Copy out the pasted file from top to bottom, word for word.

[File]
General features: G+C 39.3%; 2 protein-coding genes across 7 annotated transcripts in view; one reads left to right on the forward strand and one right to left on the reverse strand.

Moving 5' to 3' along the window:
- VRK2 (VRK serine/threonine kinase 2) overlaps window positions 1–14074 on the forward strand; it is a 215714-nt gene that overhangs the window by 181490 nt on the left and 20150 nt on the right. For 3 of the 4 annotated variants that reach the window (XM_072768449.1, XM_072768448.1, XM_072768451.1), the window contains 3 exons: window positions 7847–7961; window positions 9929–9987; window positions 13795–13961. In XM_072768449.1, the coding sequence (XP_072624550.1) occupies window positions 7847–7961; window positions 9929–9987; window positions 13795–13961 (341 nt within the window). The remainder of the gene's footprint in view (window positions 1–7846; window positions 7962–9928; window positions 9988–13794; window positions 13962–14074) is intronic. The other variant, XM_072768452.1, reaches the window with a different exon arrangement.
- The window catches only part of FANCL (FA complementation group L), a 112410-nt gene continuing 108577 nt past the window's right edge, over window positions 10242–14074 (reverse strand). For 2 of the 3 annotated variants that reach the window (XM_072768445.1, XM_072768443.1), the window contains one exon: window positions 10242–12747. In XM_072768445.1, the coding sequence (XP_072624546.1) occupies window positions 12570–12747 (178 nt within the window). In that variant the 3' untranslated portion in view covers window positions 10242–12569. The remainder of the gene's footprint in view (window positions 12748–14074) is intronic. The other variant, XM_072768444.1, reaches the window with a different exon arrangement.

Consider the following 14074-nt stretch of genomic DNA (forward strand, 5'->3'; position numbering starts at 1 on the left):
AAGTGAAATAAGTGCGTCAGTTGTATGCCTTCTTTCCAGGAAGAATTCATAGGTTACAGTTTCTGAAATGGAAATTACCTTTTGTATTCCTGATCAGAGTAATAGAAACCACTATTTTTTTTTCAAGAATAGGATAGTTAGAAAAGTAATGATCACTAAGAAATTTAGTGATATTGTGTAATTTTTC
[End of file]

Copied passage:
General features: G+C 39.3%; 2 protein-coding genes across 7 annotated transcripts in view; one reads left to right on the forward strand and one right to left on the reverse strand.

Moving 5' to 3' along the window:
- VRK2 (VRK serine/threonine kinase 2) overlaps window positions 1–14074 on the forward strand; it is a 215714-nt gene that overhangs the window by 181490 nt on the left and 20150 nt on the right. For 3 of the 4 annotated variants that reach the window (XM_072768449.1, XM_072768448.1, XM_072768451.1), the window contains 3 exons: window positions 7847–7961; window positions 9929–9987; window positions 13795–13961. In XM_072768449.1, the coding sequence (XP_072624550.1) occupies window positions 7847–7961; window positions 9929–9987; window positions 13795–13961 (341 nt within the window). The remainder of the gene's footprint in view (window positions 1–7846; window positions 7962–9928; window positions 9988–13794; window positions 13962–14074) is intronic. The other variant, XM_072768452.1, reaches the window with a different exon arrangement.
- The window catches only part of FANCL (FA complementation group L), a 112410-nt gene continuing 108577 nt past the window's right edge, over window positions 10242–14074 (reverse strand). For 2 of the 3 annotated variants that reach the window (XM_072768445.1, XM_072768443.1), the window contains one exon: window positions 10242–12747. In XM_072768445.1, the coding sequence (XP_072624546.1) occupies window positions 12570–12747 (178 nt within the window). In that variant the 3' untranslated portion in view covers window positions 10242–12569. The remainder of the gene's footprint in view (window positions 12748–14074) is intronic. The other variant, XM_072768444.1, reaches the window with a different exon arrangement.

Consider the following 14074-nt stretch of genomic DNA (forward strand, 5'->3'; position numbering starts at 1 on the left):
AAGTGAAATAAGTGCGTCAGTTGTATGCCTTCTTTCCAGGAAGAATTCATAGGTTACAGTTTCTGAAATGGAAATTACCTTTTGTATTCCTGATCAGAGTAATAGAAACCACTATTTTTTTTTCAAGAATAGGATAGTTAGAAAAGTAATGATCACTAAGAAATTTAGTGATATTGTGTAATTTTTC